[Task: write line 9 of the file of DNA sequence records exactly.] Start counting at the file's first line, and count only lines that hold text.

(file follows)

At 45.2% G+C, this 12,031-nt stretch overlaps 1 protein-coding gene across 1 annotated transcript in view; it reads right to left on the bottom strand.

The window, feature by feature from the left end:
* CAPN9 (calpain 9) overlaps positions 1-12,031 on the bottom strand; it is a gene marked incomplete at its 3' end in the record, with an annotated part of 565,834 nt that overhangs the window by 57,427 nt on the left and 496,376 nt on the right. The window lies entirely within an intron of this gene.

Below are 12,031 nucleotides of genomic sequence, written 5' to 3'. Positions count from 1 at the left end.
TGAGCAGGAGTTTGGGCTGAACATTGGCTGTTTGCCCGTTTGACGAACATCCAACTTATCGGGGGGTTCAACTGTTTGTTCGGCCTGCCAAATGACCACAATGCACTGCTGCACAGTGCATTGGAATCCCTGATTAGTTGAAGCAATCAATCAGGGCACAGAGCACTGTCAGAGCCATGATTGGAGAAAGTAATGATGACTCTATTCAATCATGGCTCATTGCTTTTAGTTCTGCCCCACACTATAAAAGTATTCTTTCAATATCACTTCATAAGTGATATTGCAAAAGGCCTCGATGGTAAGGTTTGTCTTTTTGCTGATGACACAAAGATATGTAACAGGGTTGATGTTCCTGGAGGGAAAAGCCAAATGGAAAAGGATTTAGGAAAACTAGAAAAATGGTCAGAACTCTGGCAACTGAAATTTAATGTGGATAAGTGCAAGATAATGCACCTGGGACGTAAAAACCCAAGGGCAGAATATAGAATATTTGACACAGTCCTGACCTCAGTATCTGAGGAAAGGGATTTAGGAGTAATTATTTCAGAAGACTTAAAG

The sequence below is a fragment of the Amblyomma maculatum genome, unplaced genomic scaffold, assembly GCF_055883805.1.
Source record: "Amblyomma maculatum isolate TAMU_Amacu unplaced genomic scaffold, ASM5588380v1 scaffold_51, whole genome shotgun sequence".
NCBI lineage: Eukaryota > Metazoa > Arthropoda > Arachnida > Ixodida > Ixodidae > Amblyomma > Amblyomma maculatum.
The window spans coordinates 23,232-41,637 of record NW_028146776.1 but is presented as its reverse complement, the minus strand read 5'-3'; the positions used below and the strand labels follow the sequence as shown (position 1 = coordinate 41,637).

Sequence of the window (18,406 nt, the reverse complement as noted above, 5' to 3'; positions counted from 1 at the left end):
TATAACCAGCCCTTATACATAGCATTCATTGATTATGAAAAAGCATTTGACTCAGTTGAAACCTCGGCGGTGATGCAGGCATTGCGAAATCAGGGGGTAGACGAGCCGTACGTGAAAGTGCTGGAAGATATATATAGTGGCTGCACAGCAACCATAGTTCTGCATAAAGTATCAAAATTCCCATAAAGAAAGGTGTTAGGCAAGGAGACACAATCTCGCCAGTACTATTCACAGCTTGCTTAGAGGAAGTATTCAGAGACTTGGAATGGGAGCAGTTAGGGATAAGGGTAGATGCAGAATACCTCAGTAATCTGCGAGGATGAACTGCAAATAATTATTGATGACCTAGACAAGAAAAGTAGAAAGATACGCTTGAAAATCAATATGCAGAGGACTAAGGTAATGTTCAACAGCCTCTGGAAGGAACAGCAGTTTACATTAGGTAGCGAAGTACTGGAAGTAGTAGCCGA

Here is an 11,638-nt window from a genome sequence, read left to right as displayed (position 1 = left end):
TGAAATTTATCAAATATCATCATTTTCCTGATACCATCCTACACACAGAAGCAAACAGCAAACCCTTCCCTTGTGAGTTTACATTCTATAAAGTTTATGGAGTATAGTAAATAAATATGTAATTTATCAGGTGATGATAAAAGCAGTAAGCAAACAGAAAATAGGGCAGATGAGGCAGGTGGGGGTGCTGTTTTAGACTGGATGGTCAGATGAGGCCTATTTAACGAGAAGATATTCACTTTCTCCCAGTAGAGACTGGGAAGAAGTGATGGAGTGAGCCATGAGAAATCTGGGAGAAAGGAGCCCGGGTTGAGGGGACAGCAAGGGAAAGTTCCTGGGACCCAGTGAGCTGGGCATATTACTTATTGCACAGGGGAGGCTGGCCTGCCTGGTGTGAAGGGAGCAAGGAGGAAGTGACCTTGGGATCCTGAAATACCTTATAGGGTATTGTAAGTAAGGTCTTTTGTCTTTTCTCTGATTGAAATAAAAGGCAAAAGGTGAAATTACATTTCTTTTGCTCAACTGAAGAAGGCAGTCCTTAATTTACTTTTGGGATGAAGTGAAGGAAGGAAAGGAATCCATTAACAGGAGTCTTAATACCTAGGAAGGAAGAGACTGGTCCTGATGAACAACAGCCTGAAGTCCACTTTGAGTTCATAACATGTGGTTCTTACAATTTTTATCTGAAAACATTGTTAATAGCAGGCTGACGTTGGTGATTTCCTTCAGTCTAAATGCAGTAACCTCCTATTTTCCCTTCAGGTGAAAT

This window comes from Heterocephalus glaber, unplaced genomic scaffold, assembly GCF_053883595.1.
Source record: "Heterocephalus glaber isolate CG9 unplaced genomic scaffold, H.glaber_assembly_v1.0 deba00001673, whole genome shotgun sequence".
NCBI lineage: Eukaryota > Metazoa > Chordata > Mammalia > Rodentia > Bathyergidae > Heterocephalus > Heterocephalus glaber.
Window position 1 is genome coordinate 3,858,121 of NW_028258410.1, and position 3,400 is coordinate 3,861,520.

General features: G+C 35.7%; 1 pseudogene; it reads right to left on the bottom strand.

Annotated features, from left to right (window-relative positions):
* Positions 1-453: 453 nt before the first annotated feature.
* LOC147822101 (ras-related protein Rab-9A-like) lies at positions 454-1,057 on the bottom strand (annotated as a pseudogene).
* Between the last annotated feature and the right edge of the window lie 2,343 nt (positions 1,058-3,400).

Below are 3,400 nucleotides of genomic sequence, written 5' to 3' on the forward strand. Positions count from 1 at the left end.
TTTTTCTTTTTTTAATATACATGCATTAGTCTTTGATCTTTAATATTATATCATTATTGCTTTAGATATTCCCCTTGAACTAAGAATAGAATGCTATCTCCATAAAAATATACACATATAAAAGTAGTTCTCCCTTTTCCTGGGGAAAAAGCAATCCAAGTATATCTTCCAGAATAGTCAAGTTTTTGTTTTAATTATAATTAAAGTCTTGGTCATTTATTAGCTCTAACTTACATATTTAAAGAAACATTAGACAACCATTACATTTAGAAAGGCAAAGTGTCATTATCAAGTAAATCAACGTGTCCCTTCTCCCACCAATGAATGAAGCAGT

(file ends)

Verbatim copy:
The window spans coordinates 23,232-41,637 of record NW_028146776.1 but is presented as its reverse complement, the minus strand read 5'-3'; the positions used below and the strand labels follow the sequence as shown (position 1 = coordinate 41,637).